tv CBS Overnight News CBS November 20, 2017 3:05am-4:01am EST
he kicked -- first kickoff fwheent the end zone and second kickoff returner didn't try to bring it out. it was deep enough. that's incredible to me. not only are guys rolling in there and stepping up and not worrying about you know, not being quite right they're getting it done across the board, offense and defense. an indication that this team is special and this is special season. >> they are special and one of the things that makes them great is is they believe. they believe even when they're down or when adverse things happen able to go clutch down 9-7 on road after two week la layoff came back and played well. >> panic. >> and offense looks particularly sghad dallas cowboys were holding baltimore than eagles were which is something eagles are normally
so adept at controlling that sort of things. they were missing as you see, there was pressure on carson carson was hitting the path here. looking for calls instead of going out there and making plays. that was a thrown ball by carson wentz. that's not something we're accustomed to seeing. >> another low ball here he was off in the first half. no doubt about it. but when you have a chance we ran 60 plays offensively. 33 of those were run plays so. when you have a chance to even things out with run game that starts clicking, >> dallas is that the beautiful. every week doug and frank than staff offensively they change things just enough to keep a defense on their toes, we didn't do a whole ton of different runs today.
we always run inside stone and always do actually today we did very little outside zone. but we ran trap and ran a power and power o and today we were pulling tackles and which was crazy it's unusual. normally you poll the guard today poll pulling lane johnson and leading in point of asa tack inside backer. it worked it was something teams had. i want to talk to you about started slow owe fep servicely and the reason they were able toll stay in the game is because defensively they got after it. defense allowed off fence and rhythm and one of the things was first round rookie.
derrek mar are ba are net was man possessed. >> that was impress toyv bring dak prescott to the ground with one harm that was sperm. he was in on more plays defensively just the sheer number derrek barnett was in the game. of course, brandon graham will always make big plays in run game. >> bg does that. >> derrek barnett has four and a half for the season. >> yes. >> that's something special. and level of intensity that he brings to the game luke i think havey curry is a good player. he's solid with the run and heavy hands and plays off blocks well. but early in this game vice vice presidenty curry bit hard on ride and decide. inside zone and democratic national convention prescott one to the edge and got big first down. >> 11 yard. >> first one or two drives for dallas. >> then next series derrek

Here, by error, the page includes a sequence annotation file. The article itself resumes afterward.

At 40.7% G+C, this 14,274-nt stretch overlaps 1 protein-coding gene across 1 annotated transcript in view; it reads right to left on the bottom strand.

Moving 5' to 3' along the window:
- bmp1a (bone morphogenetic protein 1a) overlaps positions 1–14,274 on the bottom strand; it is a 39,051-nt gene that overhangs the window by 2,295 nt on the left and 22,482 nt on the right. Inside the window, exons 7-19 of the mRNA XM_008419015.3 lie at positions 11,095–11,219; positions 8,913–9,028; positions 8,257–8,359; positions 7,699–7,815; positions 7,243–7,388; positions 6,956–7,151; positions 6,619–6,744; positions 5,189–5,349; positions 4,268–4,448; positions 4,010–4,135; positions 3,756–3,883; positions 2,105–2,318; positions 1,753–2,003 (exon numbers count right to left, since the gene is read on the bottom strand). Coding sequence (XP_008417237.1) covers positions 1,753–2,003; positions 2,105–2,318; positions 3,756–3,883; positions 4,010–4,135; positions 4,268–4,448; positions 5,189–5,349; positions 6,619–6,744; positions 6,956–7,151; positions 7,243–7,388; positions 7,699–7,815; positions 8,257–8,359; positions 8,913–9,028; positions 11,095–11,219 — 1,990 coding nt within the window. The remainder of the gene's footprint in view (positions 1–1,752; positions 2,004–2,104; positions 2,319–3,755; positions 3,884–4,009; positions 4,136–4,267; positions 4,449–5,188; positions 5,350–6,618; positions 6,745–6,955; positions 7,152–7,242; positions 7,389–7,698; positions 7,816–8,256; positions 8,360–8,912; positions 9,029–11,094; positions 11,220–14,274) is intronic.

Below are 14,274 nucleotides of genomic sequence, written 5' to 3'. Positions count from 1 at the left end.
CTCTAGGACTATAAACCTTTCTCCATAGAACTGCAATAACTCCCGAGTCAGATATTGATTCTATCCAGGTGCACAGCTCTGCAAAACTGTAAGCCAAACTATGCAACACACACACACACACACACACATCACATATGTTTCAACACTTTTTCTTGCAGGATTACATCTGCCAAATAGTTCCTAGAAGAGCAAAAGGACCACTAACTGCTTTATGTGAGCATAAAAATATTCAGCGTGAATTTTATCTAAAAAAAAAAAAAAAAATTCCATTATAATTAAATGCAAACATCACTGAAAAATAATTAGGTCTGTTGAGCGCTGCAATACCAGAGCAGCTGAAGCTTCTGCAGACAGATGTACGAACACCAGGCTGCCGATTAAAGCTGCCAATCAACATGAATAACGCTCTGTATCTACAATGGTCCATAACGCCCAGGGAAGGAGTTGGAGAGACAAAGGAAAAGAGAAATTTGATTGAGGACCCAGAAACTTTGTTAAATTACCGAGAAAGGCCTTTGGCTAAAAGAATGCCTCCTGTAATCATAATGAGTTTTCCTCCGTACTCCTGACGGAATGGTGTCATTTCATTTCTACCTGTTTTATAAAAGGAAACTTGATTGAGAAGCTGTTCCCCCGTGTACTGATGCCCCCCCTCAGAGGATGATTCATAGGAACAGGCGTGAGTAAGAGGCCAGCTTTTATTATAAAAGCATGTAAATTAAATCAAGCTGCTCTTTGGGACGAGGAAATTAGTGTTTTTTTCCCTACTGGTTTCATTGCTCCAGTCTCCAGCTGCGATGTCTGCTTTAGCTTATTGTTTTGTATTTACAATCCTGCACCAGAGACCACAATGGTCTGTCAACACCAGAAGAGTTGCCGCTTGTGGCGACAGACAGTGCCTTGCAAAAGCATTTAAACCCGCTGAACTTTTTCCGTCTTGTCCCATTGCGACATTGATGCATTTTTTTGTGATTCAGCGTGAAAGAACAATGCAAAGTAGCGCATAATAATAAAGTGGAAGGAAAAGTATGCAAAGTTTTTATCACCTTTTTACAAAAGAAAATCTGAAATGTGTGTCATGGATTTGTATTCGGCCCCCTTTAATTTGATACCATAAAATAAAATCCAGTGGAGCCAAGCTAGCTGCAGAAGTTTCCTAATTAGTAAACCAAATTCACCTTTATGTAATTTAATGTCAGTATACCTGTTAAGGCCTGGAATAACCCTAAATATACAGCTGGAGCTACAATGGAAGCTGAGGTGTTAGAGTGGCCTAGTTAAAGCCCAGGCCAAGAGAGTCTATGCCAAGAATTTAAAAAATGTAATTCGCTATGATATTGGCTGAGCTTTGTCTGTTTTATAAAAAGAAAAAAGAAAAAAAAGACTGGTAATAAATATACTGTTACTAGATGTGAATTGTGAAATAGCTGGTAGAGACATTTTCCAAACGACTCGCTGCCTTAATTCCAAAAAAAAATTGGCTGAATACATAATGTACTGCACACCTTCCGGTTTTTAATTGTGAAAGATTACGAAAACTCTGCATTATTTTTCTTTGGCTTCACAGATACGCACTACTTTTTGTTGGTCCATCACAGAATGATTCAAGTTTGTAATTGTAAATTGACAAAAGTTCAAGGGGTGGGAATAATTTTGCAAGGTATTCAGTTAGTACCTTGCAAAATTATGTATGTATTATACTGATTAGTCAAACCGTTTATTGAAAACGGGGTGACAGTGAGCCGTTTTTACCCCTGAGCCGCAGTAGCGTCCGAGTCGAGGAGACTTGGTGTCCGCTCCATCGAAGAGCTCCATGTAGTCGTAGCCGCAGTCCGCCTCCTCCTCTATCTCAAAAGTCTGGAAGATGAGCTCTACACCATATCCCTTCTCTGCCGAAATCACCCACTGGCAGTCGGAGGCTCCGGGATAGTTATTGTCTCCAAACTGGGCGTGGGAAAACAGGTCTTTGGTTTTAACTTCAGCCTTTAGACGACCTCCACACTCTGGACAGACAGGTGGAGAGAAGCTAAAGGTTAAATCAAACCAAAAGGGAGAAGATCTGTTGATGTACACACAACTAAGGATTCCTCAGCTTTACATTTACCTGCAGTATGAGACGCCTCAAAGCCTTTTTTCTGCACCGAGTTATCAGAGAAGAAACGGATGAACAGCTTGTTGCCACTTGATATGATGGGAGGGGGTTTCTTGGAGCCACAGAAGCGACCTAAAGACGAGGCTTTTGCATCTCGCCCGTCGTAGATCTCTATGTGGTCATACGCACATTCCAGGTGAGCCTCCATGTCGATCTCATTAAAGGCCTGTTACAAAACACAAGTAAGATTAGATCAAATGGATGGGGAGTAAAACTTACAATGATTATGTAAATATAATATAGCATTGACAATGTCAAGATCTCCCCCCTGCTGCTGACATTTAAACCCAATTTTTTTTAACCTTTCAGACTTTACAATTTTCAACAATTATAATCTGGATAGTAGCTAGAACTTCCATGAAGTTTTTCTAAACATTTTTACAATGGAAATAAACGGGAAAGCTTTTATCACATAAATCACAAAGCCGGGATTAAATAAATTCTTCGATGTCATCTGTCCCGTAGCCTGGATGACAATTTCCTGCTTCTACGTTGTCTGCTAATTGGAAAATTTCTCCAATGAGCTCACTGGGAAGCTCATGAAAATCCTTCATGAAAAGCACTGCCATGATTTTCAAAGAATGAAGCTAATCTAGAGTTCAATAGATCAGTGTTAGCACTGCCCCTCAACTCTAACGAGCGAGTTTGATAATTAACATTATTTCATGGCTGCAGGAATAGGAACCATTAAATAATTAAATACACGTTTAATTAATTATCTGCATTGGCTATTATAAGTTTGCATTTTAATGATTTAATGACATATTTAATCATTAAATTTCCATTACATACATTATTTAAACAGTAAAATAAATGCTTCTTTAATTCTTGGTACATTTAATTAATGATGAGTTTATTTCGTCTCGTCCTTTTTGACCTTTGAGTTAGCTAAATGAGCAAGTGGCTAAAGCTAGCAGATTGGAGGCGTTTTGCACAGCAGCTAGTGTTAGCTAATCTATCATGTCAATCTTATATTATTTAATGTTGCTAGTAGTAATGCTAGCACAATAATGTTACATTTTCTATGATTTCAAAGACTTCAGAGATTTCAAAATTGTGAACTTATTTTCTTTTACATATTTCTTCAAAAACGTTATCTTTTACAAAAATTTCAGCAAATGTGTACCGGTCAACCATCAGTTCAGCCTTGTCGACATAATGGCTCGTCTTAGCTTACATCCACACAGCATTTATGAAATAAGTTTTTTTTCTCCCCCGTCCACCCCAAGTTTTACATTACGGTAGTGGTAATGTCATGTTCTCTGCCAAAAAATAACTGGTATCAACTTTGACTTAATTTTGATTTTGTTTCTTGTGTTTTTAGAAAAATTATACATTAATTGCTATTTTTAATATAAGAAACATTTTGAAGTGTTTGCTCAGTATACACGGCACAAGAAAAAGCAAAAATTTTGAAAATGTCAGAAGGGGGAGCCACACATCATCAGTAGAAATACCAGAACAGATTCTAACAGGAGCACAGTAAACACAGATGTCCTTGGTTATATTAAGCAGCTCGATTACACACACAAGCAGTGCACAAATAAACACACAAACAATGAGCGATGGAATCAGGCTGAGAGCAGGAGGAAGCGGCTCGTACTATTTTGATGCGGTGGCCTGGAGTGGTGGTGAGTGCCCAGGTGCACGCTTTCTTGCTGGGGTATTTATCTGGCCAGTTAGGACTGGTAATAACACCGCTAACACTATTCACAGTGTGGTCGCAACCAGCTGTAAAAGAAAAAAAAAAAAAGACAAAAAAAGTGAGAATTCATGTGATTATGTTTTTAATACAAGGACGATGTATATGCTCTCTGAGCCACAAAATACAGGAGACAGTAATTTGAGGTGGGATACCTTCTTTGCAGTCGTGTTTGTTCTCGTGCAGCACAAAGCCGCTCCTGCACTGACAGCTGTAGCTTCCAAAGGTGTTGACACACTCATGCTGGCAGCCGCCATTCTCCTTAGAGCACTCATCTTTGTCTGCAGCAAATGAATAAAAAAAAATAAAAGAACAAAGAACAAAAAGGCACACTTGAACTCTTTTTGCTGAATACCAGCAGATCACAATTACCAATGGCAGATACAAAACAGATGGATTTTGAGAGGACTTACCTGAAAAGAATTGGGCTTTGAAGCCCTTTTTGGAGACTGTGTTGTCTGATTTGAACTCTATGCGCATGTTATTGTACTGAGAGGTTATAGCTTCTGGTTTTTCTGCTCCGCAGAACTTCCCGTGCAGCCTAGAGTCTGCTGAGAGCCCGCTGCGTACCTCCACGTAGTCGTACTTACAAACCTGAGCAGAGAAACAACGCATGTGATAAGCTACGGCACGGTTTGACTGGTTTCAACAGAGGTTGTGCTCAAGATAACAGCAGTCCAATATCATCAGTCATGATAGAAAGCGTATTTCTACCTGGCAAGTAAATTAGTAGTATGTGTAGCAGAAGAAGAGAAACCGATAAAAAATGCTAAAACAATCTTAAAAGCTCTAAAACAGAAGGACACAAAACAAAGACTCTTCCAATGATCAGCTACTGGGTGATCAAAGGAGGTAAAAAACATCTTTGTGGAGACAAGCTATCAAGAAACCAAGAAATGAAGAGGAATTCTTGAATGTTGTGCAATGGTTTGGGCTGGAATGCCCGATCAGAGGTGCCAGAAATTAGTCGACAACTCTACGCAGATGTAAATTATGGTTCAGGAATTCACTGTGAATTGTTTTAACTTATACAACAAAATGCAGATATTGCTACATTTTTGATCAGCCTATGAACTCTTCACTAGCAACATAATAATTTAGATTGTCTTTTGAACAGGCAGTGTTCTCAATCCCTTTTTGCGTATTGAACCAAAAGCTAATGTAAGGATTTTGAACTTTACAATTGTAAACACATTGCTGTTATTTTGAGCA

barnett replaced vinny. it was almost like hey vinny you're the guy setting against the edge of the run and you didn't do your job we'll give barnett a chance. and as a result he was the guy that ended up with most sacks on team. we'll see more of derrek barnett i hope we see more. >> when the quarterback threats go defensive line they skipd of stop he keeps moving not just towards quarterback which the ball leaves his hand he khaess the ball his motor never stops. fun to watch him the rest of the way. taking a quick timeout. when we come back john moneyed all the schemes they ran offensively in terms of offensive lien and running rock. we'll talk about that in fact, we'll show you some of those we'll talk about that in fact, we'll show you some of those plays when we come back.
sgrvr welcome back to jeep sports zone. when you're preparing for eagles i imagine as defensive coordinator you don't know who will run the ball. it's a cast of character all very good. so they ran for 215 yards today and that als alsoen includes six carry from carson wentz. you can take that out if you like. we saw them very effective 6 1/2 per and scheme up front was all over the place. >> it was different this is a team that bases everything off the inside zone. entire offensive line if it's to the left they're stepping with left foot and blocking an area as one guy works his way to the next level. that's the staple of this offense and that's what the ride and decide is and today running track and as you see there and power and cory clemens wonderful game.